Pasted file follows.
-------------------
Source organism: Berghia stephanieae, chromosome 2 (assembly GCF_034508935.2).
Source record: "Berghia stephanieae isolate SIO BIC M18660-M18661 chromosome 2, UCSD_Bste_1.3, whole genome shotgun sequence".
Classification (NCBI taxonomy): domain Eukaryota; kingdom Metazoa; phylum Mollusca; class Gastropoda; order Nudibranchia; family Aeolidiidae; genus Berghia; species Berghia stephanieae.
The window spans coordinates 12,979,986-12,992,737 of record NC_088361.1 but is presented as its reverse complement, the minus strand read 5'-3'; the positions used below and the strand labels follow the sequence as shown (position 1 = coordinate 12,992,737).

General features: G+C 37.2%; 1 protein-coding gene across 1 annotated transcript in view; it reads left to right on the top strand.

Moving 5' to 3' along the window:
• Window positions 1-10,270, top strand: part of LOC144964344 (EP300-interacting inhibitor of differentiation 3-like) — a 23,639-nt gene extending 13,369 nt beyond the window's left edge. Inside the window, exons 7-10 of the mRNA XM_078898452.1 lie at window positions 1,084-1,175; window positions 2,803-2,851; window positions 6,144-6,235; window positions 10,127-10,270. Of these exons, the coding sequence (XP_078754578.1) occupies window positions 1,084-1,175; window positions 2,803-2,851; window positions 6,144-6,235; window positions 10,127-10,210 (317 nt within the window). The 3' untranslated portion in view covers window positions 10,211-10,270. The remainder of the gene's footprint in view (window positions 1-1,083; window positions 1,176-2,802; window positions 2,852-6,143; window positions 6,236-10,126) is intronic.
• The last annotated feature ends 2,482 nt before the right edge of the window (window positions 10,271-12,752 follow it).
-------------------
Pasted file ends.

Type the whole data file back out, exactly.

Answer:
Source organism: Berghia stephanieae, chromosome 2 (assembly GCF_034508935.2).
Source record: "Berghia stephanieae isolate SIO BIC M18660-M18661 chromosome 2, UCSD_Bste_1.3, whole genome shotgun sequence".
Classification (NCBI taxonomy): domain Eukaryota; kingdom Metazoa; phylum Mollusca; class Gastropoda; order Nudibranchia; family Aeolidiidae; genus Berghia; species Berghia stephanieae.
The window spans coordinates 12,979,986-12,992,737 of record NC_088361.1 but is presented as its reverse complement, the minus strand read 5'-3'; the positions used below and the strand labels follow the sequence as shown (position 1 = coordinate 12,992,737).

General features: G+C 37.2%; 1 protein-coding gene across 1 annotated transcript in view; it reads left to right on the top strand.

Moving 5' to 3' along the window:
• Window positions 1-10,270, top strand: part of LOC144964344 (EP300-interacting inhibitor of differentiation 3-like) — a 23,639-nt gene extending 13,369 nt beyond the window's left edge. Inside the window, exons 7-10 of the mRNA XM_078898452.1 lie at window positions 1,084-1,175; window positions 2,803-2,851; window positions 6,144-6,235; window positions 10,127-10,270. Of these exons, the coding sequence (XP_078754578.1) occupies window positions 1,084-1,175; window positions 2,803-2,851; window positions 6,144-6,235; window positions 10,127-10,210 (317 nt within the window). The 3' untranslated portion in view covers window positions 10,211-10,270. The remainder of the gene's footprint in view (window positions 1-1,083; window positions 1,176-2,802; window positions 2,852-6,143; window positions 6,236-10,126) is intronic.
• The last annotated feature ends 2,482 nt before the right edge of the window (window positions 10,271-12,752 follow it).